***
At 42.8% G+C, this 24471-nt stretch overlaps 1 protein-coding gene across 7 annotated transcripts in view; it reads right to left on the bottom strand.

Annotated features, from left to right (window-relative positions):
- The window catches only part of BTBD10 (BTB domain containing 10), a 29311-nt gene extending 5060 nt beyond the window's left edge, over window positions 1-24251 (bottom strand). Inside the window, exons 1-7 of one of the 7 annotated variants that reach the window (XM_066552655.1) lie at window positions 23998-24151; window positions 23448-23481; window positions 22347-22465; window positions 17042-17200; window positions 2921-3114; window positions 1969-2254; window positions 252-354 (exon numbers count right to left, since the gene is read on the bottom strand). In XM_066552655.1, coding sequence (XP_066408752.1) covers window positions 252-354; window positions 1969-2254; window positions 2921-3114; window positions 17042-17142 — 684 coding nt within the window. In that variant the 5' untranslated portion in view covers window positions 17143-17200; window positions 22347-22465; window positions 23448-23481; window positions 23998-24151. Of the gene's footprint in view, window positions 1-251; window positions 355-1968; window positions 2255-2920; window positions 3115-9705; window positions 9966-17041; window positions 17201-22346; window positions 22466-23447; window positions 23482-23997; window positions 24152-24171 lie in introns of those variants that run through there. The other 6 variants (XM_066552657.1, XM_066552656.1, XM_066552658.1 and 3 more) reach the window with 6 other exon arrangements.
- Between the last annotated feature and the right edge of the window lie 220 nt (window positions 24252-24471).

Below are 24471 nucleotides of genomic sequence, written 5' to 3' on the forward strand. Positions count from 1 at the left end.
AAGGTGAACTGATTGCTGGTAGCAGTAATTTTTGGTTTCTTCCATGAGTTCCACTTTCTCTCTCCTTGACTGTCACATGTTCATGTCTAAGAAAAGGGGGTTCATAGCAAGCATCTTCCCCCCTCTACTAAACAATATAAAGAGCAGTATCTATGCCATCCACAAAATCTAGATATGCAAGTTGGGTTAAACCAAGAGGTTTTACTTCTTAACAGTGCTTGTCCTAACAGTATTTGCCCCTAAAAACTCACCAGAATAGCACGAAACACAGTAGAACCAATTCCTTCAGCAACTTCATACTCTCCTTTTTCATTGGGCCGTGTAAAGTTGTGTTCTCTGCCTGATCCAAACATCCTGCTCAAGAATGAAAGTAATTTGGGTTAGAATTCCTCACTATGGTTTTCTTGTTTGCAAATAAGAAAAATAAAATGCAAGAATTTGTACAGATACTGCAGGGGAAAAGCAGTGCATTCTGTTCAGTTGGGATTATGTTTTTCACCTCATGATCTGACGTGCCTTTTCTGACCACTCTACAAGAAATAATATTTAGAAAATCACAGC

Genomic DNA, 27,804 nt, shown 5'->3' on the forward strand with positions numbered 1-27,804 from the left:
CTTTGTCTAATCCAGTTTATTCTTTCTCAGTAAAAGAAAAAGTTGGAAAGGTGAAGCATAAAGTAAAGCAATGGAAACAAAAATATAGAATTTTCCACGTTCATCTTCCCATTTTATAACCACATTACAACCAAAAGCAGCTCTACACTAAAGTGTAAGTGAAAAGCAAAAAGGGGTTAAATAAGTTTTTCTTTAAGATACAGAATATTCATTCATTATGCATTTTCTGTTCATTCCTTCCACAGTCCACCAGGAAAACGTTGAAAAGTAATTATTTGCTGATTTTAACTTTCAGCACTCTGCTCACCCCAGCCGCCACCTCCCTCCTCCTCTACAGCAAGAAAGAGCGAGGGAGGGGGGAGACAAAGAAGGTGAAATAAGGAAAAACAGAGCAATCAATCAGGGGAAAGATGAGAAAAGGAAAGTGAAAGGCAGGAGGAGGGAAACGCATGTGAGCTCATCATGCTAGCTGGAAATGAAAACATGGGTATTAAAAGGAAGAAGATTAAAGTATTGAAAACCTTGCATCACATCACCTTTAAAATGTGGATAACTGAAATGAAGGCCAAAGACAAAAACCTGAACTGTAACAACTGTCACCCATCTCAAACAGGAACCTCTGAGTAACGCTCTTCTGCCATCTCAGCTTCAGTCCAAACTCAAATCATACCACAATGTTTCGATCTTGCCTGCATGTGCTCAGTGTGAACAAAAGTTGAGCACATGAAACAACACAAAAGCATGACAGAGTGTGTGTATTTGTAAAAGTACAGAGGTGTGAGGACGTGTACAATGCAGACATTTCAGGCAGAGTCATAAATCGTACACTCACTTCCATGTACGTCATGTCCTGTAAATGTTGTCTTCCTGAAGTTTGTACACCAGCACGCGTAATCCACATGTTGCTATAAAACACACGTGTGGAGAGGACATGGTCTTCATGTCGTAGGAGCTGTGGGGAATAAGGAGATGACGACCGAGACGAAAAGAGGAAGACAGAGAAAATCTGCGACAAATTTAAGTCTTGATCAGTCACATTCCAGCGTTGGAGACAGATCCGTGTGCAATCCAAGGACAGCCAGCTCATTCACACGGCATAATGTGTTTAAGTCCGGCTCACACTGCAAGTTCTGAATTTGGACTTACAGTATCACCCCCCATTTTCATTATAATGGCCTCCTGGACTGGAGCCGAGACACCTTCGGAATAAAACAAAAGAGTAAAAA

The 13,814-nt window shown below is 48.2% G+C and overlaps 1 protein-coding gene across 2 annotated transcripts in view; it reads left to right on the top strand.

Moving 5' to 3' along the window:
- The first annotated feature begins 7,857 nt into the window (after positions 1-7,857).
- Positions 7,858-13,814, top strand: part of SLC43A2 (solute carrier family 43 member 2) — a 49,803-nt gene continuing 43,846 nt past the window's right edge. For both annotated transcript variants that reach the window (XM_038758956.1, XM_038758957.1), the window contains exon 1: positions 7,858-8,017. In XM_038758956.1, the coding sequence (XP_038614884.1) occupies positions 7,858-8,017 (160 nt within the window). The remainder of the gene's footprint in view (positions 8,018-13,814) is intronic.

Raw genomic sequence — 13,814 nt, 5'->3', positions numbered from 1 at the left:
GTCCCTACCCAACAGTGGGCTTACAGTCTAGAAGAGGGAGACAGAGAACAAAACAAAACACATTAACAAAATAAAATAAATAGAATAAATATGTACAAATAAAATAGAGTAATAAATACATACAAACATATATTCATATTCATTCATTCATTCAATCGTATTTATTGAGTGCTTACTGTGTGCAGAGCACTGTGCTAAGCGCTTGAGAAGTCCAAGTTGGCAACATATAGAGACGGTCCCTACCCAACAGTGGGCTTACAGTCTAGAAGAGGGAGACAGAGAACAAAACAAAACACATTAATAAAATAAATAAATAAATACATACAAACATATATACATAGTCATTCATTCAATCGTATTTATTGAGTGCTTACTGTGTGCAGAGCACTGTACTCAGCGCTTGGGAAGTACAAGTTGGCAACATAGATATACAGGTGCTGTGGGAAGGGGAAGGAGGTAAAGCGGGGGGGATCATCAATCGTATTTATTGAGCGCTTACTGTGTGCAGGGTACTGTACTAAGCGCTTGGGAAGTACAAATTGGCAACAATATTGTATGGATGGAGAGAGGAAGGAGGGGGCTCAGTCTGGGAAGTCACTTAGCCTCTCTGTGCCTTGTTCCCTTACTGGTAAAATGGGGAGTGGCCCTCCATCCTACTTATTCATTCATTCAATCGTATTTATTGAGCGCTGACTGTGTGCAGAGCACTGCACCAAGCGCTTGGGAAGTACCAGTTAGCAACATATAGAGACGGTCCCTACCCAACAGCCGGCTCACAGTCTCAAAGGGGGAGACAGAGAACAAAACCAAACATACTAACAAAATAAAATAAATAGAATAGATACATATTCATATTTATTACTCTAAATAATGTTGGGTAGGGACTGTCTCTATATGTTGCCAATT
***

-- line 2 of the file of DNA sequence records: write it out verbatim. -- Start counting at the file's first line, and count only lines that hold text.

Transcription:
Annotated features, from left to right (window-relative positions):